Yesterday's YouGov poll, which saw the "No" camp regain the lead with 52% of the vote, was said by some to be the end of the "Yes" momentum observed last weekend when the Yes posted its first majority since polling began, Then moments ago, the momentum in the momentum changed once again, with the Guardian releasing the latest Scottish referendum poll by ICM which took place between September 9-11 polling a "a representative sample of 1,000 people", and where the vote was said to be "too close to call", as the margin collapsed once again, this time shifting the momentum in favor of the Yes vote, which received 49% of the vote, and No getting 51%, however 17% of the voters are "yet to make up their minds."
- Russia faces new U.S., EU sanctions over Ukraine crisis (Reuters)
- Glasgow pulls no punches in welcome to 'Save the Union Express' (Guardian)
- Pound Seen Tumbling Up to 10% on Scottish Yes Vote (BBG)
- Moscow stifles dissent as soldiers return in coffins (Reuters)
- Ukraine's leader sees no military solution of crisis, eyes reforms (Reuters)
- Venezuela Threatens Harvard Professor for Default Comment (BBG)
- Australia Raises Terror Alert to Highest Level in a Decade (BBG)
- Activist Investors Build Up Their War Chests (WSJ)
- Obama orders U.S. airstrikes in Syria against Islamic State (Reuters)
- Obama Relying on Mideast Allies to Counter Islamic State (BBG)
- Scotland Nationalists Claim U.K. Oil in 40-Year Campaign (BBG)
- Scottish Polls Embolden Catalans Pushing Rajoy for Vote (BBG)
- Royal Bank of Scotland: RBS will leave Scotland if voters back independence (Guardian)
- Most Hedge-Fund Managers Are Overpaid, Unigestion Says (BBG)
- China Inflation Softens to Four-Month Low (WSJ)
- Munger Hosts Groupies, Mocks Wall Street, Praises Buffett (BBG)
Following yesterday's confusing exuberance, which saw the sluggish market rise in the last hours of trading as the latest Scottish poll showed a reverse of the "Yes" momentum (and fading Gartman's latest reco of course), overnight European jitters have re-emerged once more following a speech by Catalonia's Artur Mas, who has long pushed for independence of the region, and who said that while there are different ways Catalonia can vote, the important issue is that Catalans vote somehow. Mas says Spanish govt will likely try to block Catalan vote "the reasons why the central government is blocking the vote are political not legal", which in turn has once again brought attention to Europe's artificial, unstable and temporary political and monetary union, which threatens a reversion of the nightmare days from 2012 when Mario Draghi was promising he would do everything in his power to send the EUR higher (as opposed to now).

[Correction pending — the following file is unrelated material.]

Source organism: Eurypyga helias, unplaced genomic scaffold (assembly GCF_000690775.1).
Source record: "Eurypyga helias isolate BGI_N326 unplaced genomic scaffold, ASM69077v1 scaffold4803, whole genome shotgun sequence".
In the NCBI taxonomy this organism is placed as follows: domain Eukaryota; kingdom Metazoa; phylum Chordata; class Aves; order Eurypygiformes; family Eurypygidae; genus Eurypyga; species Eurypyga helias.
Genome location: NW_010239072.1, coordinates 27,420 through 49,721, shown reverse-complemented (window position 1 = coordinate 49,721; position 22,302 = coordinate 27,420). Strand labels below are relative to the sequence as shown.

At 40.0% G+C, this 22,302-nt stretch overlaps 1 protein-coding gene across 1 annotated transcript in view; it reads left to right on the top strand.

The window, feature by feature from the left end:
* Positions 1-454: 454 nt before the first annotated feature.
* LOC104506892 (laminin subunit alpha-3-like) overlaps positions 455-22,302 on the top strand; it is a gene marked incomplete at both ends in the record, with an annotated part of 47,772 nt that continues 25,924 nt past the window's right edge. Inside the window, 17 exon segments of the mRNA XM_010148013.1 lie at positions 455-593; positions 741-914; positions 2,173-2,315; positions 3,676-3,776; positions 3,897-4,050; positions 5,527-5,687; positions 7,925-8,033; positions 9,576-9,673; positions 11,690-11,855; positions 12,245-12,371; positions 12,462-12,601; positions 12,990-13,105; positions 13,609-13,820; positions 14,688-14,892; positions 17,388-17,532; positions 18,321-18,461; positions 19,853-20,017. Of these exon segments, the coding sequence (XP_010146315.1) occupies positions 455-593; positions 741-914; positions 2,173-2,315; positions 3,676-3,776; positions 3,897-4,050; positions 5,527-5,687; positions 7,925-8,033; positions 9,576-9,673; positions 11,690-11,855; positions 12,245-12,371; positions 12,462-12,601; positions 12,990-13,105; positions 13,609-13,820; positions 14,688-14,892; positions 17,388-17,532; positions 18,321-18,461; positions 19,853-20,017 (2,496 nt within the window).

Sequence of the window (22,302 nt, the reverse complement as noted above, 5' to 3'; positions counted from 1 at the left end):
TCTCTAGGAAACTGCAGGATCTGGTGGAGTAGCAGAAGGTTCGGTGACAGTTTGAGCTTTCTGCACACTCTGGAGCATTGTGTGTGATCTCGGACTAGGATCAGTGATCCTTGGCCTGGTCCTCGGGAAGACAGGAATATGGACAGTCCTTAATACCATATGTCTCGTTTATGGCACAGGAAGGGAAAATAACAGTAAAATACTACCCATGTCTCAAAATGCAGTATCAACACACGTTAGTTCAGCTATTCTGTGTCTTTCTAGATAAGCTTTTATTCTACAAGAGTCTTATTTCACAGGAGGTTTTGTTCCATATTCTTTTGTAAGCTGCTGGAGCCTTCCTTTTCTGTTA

Quick update, and outline of reasons to suspect anxiety over Scottish independence has peaked.
While overnight US equity futures have done nothing notable, what everyone's attention has been fixed on, in addition to the GBP and the read-through to all things UK-ish ahead of the Scotland independence referendum, is the sudden flare up in USDJPY trading and volatility, which exploded by some 100 pips in the past 24 hours hitting fresh post-2008 highs, on what appears to be a major capital reallocation move (it surely is not driven by any news) and/or forced squeeze. What is more perplexing is the change in correlations signals, because while until recently the USDJPY was synonymous with the E-Mini, and thus the S&P, as of late the USDJPY pair has moved tick for tick with the 10Year yield: almost as if the NY Fed's favorite HFT trading shop was instructed to change its vast array of signal inputs away from the S&P and to force a gentle levitation in the 10Y.